NASA really wants us to be able to travel between New York and Los Angeles in two hours. Supersonic flight — flying faster than the speed of sound — could make it happen, except that it involves an ear-deafening “sonic boom” that’s not allowed by the Federal Aviation Administration (FAA). But as of Monday, NASA has completed a preliminary design review (PDR) for a supersonic plane that will actually be quiet enough for use.

The project is called the Low Boom Flight Demonstration experimental plane (LBFD X-plane), and NASA’s been designing it with the Lockheed Martin Corporation since February 2016. The two partners have been testing a small model of the plane in wind tunnels this year, and now they’ve finished reviewing the initial design (referred to as the QueSST design, for Quiet Supersonic Transport) and approved the construction of a full prototype.

Supersonic flight creates shock waves and expansion waves that usually produce a boom, but the QueSST design separates these waves and guides them into an arrangement that eliminates the boom. While a shock wave normally leads to a sudden pressure change, this design creates a gradual rise in pressure. NASA released a video on Monday that illustrates the process:

supersonic plane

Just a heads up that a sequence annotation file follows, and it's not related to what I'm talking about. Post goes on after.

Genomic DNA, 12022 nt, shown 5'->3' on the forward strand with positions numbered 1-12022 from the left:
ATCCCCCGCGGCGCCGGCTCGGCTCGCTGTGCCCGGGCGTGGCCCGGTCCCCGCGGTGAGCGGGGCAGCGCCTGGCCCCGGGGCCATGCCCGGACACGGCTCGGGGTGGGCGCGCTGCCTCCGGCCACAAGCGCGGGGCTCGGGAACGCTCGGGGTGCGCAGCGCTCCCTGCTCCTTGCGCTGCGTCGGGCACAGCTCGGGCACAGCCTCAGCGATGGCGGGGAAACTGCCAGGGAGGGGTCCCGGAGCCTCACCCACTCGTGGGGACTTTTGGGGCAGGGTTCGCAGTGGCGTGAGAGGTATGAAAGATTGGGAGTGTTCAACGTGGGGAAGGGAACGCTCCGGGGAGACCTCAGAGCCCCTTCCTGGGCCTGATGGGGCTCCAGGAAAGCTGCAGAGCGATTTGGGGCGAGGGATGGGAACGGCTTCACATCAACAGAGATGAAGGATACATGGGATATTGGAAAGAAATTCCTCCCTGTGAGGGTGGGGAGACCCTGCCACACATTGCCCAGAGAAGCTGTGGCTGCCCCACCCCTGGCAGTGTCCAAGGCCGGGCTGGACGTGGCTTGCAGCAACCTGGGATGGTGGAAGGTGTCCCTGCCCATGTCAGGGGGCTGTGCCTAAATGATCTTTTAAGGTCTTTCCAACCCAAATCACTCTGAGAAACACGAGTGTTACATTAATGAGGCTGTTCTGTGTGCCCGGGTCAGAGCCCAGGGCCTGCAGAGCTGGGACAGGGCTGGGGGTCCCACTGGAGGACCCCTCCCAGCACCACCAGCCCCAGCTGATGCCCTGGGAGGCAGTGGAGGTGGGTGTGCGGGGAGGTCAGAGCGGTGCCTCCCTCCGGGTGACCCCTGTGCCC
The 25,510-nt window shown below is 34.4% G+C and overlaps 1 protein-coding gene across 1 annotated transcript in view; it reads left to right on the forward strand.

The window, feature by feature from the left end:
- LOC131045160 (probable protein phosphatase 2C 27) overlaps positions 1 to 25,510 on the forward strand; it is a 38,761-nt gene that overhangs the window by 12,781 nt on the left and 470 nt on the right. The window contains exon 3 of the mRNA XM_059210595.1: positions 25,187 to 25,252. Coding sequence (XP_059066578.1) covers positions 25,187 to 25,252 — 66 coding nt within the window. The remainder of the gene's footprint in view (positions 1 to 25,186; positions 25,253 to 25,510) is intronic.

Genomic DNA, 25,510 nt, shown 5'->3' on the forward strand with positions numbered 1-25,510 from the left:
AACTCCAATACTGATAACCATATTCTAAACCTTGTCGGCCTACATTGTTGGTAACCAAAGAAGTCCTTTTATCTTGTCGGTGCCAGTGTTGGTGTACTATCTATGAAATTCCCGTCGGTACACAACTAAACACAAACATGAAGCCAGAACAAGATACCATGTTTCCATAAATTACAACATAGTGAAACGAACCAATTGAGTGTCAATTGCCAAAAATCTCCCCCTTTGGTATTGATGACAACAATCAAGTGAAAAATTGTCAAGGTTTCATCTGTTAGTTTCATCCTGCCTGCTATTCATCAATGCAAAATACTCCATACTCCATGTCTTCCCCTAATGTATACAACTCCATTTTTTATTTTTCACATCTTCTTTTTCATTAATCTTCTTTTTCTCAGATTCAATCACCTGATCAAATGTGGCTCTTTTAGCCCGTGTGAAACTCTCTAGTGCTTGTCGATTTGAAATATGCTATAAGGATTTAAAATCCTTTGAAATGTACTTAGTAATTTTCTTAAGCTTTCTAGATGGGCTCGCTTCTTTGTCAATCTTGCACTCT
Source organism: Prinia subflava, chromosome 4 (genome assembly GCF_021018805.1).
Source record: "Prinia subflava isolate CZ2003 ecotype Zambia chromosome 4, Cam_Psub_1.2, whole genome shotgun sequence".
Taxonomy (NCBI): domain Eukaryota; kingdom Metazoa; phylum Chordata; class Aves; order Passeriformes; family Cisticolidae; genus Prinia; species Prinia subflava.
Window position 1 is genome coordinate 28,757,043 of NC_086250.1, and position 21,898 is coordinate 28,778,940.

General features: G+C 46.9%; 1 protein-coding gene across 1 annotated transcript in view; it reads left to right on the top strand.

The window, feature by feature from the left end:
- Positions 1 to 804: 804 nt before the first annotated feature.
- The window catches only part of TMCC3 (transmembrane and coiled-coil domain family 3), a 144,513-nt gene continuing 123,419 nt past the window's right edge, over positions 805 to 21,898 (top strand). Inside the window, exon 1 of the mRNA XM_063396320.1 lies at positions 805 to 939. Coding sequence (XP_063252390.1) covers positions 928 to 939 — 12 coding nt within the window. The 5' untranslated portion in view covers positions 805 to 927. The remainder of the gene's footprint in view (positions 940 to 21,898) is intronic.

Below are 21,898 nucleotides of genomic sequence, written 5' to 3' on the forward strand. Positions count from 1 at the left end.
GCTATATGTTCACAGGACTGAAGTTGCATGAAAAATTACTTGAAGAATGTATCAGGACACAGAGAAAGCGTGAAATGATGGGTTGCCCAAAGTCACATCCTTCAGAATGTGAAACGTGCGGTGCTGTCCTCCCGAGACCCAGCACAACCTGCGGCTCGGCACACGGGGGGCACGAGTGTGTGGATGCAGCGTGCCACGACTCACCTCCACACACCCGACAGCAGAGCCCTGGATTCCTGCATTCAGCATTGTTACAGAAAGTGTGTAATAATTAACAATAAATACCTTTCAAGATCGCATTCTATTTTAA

A visual from NASA illustrating how the shock waves from the plane are arranged to eliminate a sonic boom.

Now that the design has been reviewed, NASA will seek contractors to build the full-scale prototype. “Flight testing of an LBFD X-plane could begin as early as 2021,” reads the agency’s press release.

When NASA tests the full prototype, it will assess how the plane’s noise affects real communities; the agency hopes to gather data that will encourage the FAA to change its regulations and allow supersonic flight. “The real data for regulatory change requires really taking measurements on the ground,” says David Richwine, manager for the Quiet Supersonic Technology Project, in NASA’s video, “and then doing surveys of the population to see what the annoyance of those much quieter sonic booms are.”

Supersonic Boom Quiet Plane
An illustration of the planned Low Boom Flight Demonstration aircraft.

The PDR covers the preliminary design’s risks, costs, testing verification methods, construction timeline, and other important aspects. Even though this review is done, NASA still has a few final tests to perform on the plane before the design is completely finalized. The PDR is a huge step, though, and allows the agency to begin soliciting proposals from potential builders of the X-plane.

Once the LBFD X-plane is built and successfully tested, how might it be before commercial airlines begin designing, building, and using supersonic planes?

NASA’s J.D. Harrington told Inverse that we really can’t be sure, because it’s not up to the agency. “NASA’s mission is to provide data to prove a specific technology works effectively,” he said. “It’s up to manufacturers to make the business case and decide whether to implement that technology.”


Check out the video NASA released about the project below.

Photos via YouTube user: NASA Langley Research Center, NASA / Lockheed Martin